MIDWAY: \My night as Keanu Reeves
Funny how things work out. Twenty minutes ago Patrick Swayze asked me to guard his surfboard for a minute. Now Ronald Reagan has me face down on the floor, with a gun to the back of my neck as he directs Jimmy Carter, Condoleezza Rice and Bill Clinton to “empty the goddamn vault!” It’s a pretty typical night at Point Break Live!, an indoor re-imagining of Kathryn Bigelow’s outwardly dunderheaded, inwardly subversive and feminist-refracted, surfers-as-bank robbers action-movie from 1991 — still the pinnacle of Reeves’ career.
Just like the movie, the stage show has car chases, epic surfing and skydiving scenes, several bank heists and a climactic 50ft “Big Swell” wipe-out off Australia’s Bell’s Beach. With the help of a kids’ paddling pool, a few heavy-duty squirt-guns, gallons of fake blood, some back-projected car-chases and an overhead rig for skydivers — and all within the confines of Charlie O’s bar in downtown LA.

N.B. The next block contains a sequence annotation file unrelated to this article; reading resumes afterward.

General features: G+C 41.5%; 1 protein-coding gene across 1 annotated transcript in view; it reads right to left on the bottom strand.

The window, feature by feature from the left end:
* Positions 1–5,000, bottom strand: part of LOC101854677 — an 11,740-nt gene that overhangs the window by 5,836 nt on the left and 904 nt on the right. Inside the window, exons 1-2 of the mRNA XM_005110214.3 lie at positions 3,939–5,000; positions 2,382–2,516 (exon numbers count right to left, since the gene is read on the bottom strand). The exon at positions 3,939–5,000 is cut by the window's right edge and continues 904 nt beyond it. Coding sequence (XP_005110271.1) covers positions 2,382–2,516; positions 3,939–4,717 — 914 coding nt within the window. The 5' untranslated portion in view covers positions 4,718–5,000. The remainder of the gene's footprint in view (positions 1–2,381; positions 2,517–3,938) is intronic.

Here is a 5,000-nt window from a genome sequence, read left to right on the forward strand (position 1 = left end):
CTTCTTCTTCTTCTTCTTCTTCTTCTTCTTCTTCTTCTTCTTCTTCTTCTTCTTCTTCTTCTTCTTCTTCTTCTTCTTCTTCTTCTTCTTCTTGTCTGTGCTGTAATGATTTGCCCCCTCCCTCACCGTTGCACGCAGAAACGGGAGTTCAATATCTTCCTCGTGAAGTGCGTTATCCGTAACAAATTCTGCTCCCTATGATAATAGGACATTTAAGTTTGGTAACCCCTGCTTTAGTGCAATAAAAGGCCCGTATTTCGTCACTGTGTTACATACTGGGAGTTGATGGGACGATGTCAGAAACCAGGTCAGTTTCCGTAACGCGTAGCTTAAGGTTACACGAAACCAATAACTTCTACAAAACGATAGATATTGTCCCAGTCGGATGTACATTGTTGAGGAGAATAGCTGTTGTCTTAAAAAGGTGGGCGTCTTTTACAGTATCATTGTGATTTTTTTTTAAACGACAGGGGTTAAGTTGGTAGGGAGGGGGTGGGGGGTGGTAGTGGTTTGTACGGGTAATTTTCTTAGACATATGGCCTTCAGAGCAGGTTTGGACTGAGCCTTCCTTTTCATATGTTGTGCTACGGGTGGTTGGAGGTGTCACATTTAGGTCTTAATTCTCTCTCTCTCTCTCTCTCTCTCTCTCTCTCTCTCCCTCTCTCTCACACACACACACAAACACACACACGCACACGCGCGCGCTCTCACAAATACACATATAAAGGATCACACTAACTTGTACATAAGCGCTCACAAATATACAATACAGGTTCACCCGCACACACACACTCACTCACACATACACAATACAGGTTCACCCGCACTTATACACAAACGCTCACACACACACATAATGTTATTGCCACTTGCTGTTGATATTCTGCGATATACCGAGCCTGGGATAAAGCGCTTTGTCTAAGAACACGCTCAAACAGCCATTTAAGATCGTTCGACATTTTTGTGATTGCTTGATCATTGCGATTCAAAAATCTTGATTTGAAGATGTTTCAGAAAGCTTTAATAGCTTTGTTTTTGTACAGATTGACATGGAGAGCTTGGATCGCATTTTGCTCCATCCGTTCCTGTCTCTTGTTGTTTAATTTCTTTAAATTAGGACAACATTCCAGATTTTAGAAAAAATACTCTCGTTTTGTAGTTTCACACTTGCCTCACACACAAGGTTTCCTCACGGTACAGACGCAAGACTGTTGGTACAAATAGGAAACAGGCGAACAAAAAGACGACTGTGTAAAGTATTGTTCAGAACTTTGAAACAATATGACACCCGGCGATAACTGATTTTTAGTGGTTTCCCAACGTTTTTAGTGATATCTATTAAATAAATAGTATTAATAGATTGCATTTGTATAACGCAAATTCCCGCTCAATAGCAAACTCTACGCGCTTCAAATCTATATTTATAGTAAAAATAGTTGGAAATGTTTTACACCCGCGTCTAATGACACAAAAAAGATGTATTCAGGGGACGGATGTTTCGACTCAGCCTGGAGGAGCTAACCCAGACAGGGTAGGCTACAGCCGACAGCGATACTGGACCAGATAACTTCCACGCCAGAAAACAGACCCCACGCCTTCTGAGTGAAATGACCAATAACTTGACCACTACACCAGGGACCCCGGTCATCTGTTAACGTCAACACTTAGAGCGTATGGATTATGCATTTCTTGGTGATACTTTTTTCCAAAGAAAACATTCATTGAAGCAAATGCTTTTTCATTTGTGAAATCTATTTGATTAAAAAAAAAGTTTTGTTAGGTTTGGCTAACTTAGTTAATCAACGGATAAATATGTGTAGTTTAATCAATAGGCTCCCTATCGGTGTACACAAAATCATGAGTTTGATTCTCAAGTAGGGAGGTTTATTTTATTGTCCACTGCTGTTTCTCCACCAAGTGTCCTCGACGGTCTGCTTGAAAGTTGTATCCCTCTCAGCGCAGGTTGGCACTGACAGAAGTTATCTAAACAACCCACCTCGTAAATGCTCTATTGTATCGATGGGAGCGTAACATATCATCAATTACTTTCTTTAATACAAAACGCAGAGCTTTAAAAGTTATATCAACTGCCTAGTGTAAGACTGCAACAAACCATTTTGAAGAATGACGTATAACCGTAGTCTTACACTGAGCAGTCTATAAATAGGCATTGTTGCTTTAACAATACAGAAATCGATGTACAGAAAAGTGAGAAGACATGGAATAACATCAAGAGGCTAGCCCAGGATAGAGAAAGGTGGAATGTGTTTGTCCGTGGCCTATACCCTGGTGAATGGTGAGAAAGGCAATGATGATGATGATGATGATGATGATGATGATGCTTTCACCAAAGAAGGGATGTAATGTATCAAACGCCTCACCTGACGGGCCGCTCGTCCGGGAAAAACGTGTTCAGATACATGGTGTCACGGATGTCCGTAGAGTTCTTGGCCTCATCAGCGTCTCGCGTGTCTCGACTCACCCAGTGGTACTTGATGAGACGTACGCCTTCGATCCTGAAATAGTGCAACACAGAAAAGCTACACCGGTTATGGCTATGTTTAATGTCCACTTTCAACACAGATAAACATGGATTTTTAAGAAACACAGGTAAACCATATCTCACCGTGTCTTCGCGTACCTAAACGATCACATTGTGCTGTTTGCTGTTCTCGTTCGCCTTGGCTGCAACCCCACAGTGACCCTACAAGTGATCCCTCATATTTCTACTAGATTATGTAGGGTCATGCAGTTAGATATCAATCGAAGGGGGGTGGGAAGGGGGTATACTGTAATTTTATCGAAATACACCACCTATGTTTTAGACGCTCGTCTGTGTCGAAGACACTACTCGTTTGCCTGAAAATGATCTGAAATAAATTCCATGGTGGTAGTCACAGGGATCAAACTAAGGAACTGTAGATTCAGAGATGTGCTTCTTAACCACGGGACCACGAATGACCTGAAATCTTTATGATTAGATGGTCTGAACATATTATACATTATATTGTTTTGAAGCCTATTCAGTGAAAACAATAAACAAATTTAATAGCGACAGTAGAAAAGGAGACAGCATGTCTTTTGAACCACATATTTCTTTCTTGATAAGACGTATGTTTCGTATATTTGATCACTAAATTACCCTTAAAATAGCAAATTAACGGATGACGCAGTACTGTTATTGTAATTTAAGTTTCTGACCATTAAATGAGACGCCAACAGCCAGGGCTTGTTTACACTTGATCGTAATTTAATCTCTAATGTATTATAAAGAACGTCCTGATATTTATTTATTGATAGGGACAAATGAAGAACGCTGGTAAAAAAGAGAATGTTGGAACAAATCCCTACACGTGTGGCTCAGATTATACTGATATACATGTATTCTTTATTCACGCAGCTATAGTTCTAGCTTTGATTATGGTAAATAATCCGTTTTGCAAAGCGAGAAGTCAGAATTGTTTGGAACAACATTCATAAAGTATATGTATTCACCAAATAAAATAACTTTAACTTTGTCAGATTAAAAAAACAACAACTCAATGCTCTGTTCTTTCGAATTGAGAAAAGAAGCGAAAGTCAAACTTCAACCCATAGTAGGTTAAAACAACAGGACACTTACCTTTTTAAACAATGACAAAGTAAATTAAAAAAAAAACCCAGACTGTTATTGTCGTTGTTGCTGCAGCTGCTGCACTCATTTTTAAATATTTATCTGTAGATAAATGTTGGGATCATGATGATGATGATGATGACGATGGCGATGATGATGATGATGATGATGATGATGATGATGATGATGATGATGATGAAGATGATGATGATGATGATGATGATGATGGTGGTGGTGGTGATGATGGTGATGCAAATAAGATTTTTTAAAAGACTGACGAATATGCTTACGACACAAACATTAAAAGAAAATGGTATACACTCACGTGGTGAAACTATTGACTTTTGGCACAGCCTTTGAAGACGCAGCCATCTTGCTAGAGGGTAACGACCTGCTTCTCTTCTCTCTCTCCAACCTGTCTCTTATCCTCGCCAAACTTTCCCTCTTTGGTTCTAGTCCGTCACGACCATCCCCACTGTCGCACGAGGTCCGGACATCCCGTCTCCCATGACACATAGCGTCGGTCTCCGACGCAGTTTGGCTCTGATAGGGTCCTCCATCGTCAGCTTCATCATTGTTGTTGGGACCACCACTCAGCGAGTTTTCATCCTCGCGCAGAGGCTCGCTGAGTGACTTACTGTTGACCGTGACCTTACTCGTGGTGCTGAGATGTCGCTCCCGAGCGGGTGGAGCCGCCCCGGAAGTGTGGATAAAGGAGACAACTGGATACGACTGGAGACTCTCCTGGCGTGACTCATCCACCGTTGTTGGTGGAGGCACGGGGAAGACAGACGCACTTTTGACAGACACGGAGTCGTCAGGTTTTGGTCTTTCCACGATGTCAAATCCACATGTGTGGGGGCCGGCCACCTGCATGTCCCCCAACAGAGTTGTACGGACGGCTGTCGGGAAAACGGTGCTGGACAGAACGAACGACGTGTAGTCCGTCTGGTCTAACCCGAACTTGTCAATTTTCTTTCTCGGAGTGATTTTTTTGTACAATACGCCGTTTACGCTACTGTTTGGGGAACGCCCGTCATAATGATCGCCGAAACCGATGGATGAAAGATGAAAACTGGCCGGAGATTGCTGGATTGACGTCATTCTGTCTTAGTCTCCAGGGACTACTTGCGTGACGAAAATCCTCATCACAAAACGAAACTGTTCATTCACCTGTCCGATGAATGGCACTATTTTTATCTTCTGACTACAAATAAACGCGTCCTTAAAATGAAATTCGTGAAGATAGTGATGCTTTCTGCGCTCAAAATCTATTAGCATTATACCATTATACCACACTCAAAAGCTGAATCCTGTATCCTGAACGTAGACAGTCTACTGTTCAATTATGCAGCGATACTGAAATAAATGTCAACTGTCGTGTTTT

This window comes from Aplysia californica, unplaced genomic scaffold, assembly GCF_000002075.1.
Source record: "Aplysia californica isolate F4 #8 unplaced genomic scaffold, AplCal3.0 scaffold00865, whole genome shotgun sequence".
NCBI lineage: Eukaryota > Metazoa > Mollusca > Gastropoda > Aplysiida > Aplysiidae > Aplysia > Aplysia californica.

The members of the New Rock theatre company are joined nightly by a member of the audience, selected by the audience, who plays Reeves’ character, FBI Special Agent Johnny Utah. The whole shebang is bossed by Lisa Renee in the role of beautiful, commanding film director Kathryn Bigelow, who comes on occasionally to chastise and humiliate her recalcitrant cast members in increasingly exasperated tones. Renee tells me afterwards that Bigelow herself showed up early in the Los Angeles run.
Other recent guests include W Peter Iliff, who wrote Point Break’s original screenplay. “He came back a second time for his birthday and all his friends forced him to audition for Keanu,” says Renee. “He was up there saying, ‘Please, get me OUTTA here!’” Iliff has now failed two auditions.
That is because Keanu imitation is strenuously discouraged. “We’ve had all genders,” Renee says, “all races, and all sizes. So sometimes, with the skydiving rig, there can be just a little bit more unplanned suspense. But if you find someone who doesn’t know the movie or what happens next, you get a certain blankness that translates very well into a Keanu Reeves delivery. It’s the most fun when they’re totally open to it all — and we do put them through a lot of abuse.”